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Mystery Monday – The Sailcloth Shroud

The Sailcloth Shroud by Charles Williams


Review by Matt B. (BuffaloSavage)


Charles Williams (1909 – 1975) is known for writing taut suspense stories, a few such as Dead Calm and Aground with a nautical theme. On the water is out of my comfort zone. Though I grew up in a Great Lakes state, I’m no sailor. So, I read passages like, “There’s a formula for calculating the absolute maximum speed of a displacement hull, regardless of the type or amount of power applied. It’s a function of the trochoidal wave system set up by the boat and is 1.34 times the square root of the waterline length.” And I think, “Okay, I’ll trust you on that.”

But like Patrick O’Brian in the Aubrey-Maturin stories, Williams makes the techno-babble go down easy with his concise, readable style and imaginative story-telling. Despite his Texas origins, he can make his tall tales stay on the plausible side of incredible. In this one, a sailboat captain hires two strangers in Panama to help him pilot a 40-foot ketch back to the US where he can sell it. One of the men dies of a heart attack and must be buried at sea. And just a few days after they land in Texas, the other hire is beaten to death.

Suddenly the captain is subject to unwelcome attention by the cops and FBI and to brutal questioning by hardened criminals. Three flashbacks provide narrative interest. Williams fires off jokes just when the gettin’ can’t get much worse for our hero. He has an excellent touch with down-home metaphors and similes. Like this when our hero manages to run away after “enhanced interrogation techniques”: “My torso felt as if had been emptied and then stuffed with broken glass or eggshells. Every breath was agony, and I ran awkwardly, with a feeling that I had been cut in two and the upper half of my body was merely riding, none too well balanced, on the lower.”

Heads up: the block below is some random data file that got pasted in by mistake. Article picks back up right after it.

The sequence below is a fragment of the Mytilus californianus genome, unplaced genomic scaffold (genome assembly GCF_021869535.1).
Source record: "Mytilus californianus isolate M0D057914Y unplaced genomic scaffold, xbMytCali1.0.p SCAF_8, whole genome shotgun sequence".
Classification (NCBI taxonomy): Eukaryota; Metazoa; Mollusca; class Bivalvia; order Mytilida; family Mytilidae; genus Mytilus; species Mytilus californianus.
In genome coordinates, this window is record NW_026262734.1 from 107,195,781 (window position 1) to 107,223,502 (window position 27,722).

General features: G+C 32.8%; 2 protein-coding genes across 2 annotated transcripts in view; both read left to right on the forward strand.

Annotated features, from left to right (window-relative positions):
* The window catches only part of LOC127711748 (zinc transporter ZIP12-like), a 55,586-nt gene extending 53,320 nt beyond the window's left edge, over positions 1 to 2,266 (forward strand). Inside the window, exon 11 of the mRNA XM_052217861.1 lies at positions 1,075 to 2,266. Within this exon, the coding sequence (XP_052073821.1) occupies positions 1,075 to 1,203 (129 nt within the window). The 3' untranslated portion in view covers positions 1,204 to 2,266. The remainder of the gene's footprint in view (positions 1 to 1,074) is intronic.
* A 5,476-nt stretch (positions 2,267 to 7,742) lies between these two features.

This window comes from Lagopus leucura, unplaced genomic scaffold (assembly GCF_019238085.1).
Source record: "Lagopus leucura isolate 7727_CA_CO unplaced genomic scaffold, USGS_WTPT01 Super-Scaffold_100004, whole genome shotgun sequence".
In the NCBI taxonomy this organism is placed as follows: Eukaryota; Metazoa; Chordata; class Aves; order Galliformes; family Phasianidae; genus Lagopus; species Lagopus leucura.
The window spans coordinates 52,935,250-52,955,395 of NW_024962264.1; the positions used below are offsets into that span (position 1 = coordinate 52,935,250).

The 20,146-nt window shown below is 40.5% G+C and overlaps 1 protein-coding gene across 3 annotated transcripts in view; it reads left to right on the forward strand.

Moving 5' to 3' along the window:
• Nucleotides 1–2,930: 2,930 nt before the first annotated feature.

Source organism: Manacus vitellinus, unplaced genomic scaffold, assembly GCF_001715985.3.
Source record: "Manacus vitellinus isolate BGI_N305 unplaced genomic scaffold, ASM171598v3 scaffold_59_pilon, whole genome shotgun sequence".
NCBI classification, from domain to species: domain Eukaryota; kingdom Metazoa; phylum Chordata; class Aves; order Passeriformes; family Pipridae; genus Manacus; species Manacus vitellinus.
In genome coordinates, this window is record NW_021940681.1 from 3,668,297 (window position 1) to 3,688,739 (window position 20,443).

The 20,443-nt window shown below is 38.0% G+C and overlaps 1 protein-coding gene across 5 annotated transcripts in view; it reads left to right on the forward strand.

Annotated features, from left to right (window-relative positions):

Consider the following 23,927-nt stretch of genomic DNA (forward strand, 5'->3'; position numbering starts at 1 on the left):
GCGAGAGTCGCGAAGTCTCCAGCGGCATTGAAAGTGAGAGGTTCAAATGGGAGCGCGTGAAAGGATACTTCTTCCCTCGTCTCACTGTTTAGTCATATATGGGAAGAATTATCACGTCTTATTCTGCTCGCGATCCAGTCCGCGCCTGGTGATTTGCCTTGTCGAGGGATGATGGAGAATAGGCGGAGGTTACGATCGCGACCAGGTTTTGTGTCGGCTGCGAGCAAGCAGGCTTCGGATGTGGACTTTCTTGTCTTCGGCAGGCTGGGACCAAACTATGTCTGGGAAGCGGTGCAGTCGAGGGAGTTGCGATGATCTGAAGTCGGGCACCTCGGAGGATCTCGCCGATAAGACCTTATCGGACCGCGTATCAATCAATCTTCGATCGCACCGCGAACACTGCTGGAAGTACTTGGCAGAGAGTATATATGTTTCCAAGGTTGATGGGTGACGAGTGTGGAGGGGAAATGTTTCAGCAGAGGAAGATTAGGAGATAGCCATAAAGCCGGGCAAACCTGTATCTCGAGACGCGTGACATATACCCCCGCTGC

Fine as cream gravy, now that’s talkin’ Texan. I can’t say this one reaches the outstanding standard set by the hard as nails A Touch of Death, because it lacks a femme fatale like the devilish Madelon. Also, the vision of the Spanish moss settings of the Deep South are suggestive but not quite as evocative in this outing. But anybody who likes a rockin’ crime novel or stories of average guys suddenly thrust into hellish circumstances will enjoy this one.


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